This seems more an hardware/use case problem than something else. I bet common sense might be more important than Linux skills here. Are you doing heavy I/O in the cards, MySQL/Apache/compiling stuff...syslog/frequent system updates? -- comment by Rui F Ribeiro
I can expand on the above. But I agree with the first point, and I agree this was the first question to ask.
- Should I enable some debug logs for the MMC subsystem?
- Is there a userspace tool that can sniff what's going on?
- How do I make the error codes make more sense?
The only confidence I've had from attributing failures has come more from the "history" and general results I get, not the specific errors from low-level commands. Which are likely to vary between implementations anyway.
Even with an SSD, from a reasonable brand, I believe I've had bad data returned in place of I/O errors. This has certainly been one of the known failure modes across many SSDs. . (Possibly surprising to people familiar with the contemporary filesystems and database implementations which often hope for a more manageable set of failure modes). Notice that the papers I link here focused on the data returned; they did not make any more distinction in reported errors, except for the dead drive / bad sector distinction which you have already measured.
My SSD fault was on a "seller refurbished" laptop, which had already been "repaired" once, and was starting to show failures again - plausibly causing a power interruption to the drive just as in the linked papers. It might also have failed to provide stable voltage levels.
I'm trying to understand if it's a matter of bad SD cards or if there might be something wrong with the controller driver that is pushing the cards to corruption.
Good hardware with a good mains power supply doesn't tend to destroy a good SD card - unless you're putting too much load on it. The workload is a very important variable
, which you did not [originally] mention. These memory cards are relatively small, usually cheap hardware that is designed for relatively un-demanding use storing media files (hence MMC, "MultiMediaCard"). Particularly cheaper ones won't necessarily be very good at "wear-levelling" (redistributing the load from hotspot logical blocks across a large number of physical blocks).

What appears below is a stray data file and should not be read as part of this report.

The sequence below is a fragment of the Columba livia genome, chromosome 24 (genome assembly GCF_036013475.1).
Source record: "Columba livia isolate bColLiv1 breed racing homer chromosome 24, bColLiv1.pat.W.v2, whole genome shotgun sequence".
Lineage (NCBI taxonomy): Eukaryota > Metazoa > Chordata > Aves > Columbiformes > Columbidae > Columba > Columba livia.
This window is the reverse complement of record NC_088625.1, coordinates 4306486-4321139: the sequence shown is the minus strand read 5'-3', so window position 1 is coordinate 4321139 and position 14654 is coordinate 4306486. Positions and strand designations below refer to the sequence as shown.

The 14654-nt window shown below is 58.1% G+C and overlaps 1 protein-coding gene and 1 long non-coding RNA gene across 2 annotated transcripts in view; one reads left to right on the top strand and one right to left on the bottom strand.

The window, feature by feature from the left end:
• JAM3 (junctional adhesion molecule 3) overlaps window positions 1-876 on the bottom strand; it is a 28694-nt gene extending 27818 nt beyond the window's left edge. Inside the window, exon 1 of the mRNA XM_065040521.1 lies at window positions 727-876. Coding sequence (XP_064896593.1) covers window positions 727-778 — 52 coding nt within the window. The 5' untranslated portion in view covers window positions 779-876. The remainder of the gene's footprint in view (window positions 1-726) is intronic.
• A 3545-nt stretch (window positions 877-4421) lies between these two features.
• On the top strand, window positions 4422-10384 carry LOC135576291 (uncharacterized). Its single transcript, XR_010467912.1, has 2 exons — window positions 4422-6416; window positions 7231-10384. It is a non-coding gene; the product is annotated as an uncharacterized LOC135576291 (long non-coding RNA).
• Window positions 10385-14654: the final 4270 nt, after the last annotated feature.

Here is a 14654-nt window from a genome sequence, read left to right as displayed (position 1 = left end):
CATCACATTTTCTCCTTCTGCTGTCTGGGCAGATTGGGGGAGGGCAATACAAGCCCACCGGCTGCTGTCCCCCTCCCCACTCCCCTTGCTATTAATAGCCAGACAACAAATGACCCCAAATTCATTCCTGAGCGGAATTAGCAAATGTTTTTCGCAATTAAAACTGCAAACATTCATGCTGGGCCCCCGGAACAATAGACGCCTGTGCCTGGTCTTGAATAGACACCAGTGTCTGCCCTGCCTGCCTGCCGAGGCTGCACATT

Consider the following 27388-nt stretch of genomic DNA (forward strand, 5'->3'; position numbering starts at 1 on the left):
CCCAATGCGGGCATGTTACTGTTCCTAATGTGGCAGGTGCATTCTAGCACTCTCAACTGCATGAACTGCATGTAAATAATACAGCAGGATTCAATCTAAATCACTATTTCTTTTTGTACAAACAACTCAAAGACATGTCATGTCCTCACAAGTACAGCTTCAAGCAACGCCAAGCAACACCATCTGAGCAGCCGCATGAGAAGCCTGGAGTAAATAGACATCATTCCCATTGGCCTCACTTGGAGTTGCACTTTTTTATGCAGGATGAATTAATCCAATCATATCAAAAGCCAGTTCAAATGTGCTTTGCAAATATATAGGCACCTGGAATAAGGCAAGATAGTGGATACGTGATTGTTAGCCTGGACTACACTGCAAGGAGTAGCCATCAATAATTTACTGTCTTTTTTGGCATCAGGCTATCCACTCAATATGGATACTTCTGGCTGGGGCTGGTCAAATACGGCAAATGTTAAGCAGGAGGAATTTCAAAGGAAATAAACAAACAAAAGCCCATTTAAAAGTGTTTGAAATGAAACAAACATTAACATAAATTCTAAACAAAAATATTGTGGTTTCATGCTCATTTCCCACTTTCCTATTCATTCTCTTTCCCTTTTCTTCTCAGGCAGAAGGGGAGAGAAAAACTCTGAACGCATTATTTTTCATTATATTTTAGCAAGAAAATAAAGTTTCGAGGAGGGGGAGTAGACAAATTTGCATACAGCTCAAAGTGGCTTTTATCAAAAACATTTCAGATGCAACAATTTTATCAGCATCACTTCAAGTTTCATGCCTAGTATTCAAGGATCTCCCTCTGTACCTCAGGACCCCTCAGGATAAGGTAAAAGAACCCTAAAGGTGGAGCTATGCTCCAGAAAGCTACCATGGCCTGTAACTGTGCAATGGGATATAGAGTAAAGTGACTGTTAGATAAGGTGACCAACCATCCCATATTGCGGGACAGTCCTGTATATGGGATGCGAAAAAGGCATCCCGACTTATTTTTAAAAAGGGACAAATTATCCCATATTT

I have measured workload with a quick hack, scheduling a daily cron job to run
tunefs -l /dev/mmcblk0p4 | grep writes >> /var/log/writes.log.
But if we set the workload aside, you'd be right to consider a possible controller-side issue from the information you gave so far. I've had repeated bad sectors on an SD card due to writes from a pocket device, possibly when its battery was low. This was a card from the one name brand. The sectors were recoverable and I'm still using the same card. I've also had some sort of transient initialization failure on this card, I think it was associated with bad sectors too (once I got past the initialization failure), but I could be mis-remembering.
I'm having a series of failing/sometimes failing SD cards.
The impression I get from your [original] question is that this is a small scale operation, and running a rigorous test matrix with different cards, controllers, and workloads would be overkill.
After the workload, the first variable you control is the card.
Writing in 2018, there is one global name brand which can be considered "canonical" for sd cards -
see results at: https://www.amazon.com/s/field-keywords=sd+card
- and you hopefully have a number of retail channels that can be considered... at least reliable enough for comparison purposes. (Remembering that various popular online retailers act as "marketplace" as well as selling their own goods).